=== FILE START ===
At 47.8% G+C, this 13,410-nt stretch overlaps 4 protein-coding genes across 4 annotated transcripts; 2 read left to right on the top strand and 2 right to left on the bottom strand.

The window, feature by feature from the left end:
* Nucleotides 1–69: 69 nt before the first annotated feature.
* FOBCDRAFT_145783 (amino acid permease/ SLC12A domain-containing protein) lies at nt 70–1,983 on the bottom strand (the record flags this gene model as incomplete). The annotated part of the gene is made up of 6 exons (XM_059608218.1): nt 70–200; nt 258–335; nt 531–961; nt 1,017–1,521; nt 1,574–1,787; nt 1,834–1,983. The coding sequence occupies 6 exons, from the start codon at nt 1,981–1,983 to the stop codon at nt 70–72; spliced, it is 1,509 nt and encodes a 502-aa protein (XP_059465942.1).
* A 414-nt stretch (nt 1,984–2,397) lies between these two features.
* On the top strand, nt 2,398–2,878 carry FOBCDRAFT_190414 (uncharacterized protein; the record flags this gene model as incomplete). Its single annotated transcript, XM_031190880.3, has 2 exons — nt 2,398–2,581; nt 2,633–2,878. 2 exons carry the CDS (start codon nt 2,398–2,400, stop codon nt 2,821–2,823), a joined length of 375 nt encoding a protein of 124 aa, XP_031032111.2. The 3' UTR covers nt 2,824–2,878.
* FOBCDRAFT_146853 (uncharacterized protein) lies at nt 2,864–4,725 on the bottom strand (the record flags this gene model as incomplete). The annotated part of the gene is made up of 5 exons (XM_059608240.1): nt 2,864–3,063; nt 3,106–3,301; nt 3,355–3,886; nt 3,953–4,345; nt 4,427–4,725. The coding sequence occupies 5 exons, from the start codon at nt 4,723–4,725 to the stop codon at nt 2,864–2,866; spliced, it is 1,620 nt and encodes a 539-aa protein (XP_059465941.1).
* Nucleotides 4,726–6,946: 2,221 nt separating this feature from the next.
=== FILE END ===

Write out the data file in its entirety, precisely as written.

At 47.8% G+C, this 13,410-nt stretch overlaps 4 protein-coding genes across 4 annotated transcripts; 2 read left to right on the top strand and 2 right to left on the bottom strand.

The window, feature by feature from the left end:
* Nucleotides 1–69: 69 nt before the first annotated feature.
* FOBCDRAFT_145783 (amino acid permease/ SLC12A domain-containing protein) lies at nt 70–1,983 on the bottom strand (the record flags this gene model as incomplete). The annotated part of the gene is made up of 6 exons (XM_059608218.1): nt 70–200; nt 258–335; nt 531–961; nt 1,017–1,521; nt 1,574–1,787; nt 1,834–1,983. The coding sequence occupies 6 exons, from the start codon at nt 1,981–1,983 to the stop codon at nt 70–72; spliced, it is 1,509 nt and encodes a 502-aa protein (XP_059465942.1).
* A 414-nt stretch (nt 1,984–2,397) lies between these two features.
* On the top strand, nt 2,398–2,878 carry FOBCDRAFT_190414 (uncharacterized protein; the record flags this gene model as incomplete). Its single annotated transcript, XM_031190880.3, has 2 exons — nt 2,398–2,581; nt 2,633–2,878. 2 exons carry the CDS (start codon nt 2,398–2,400, stop codon nt 2,821–2,823), a joined length of 375 nt encoding a protein of 124 aa, XP_031032111.2. The 3' UTR covers nt 2,824–2,878.
* FOBCDRAFT_146853 (uncharacterized protein) lies at nt 2,864–4,725 on the bottom strand (the record flags this gene model as incomplete). The annotated part of the gene is made up of 5 exons (XM_059608240.1): nt 2,864–3,063; nt 3,106–3,301; nt 3,355–3,886; nt 3,953–4,345; nt 4,427–4,725. The coding sequence occupies 5 exons, from the start codon at nt 4,723–4,725 to the stop codon at nt 2,864–2,866; spliced, it is 1,620 nt and encodes a 539-aa protein (XP_059465941.1).
* Nucleotides 4,726–6,946: 2,221 nt separating this feature from the next.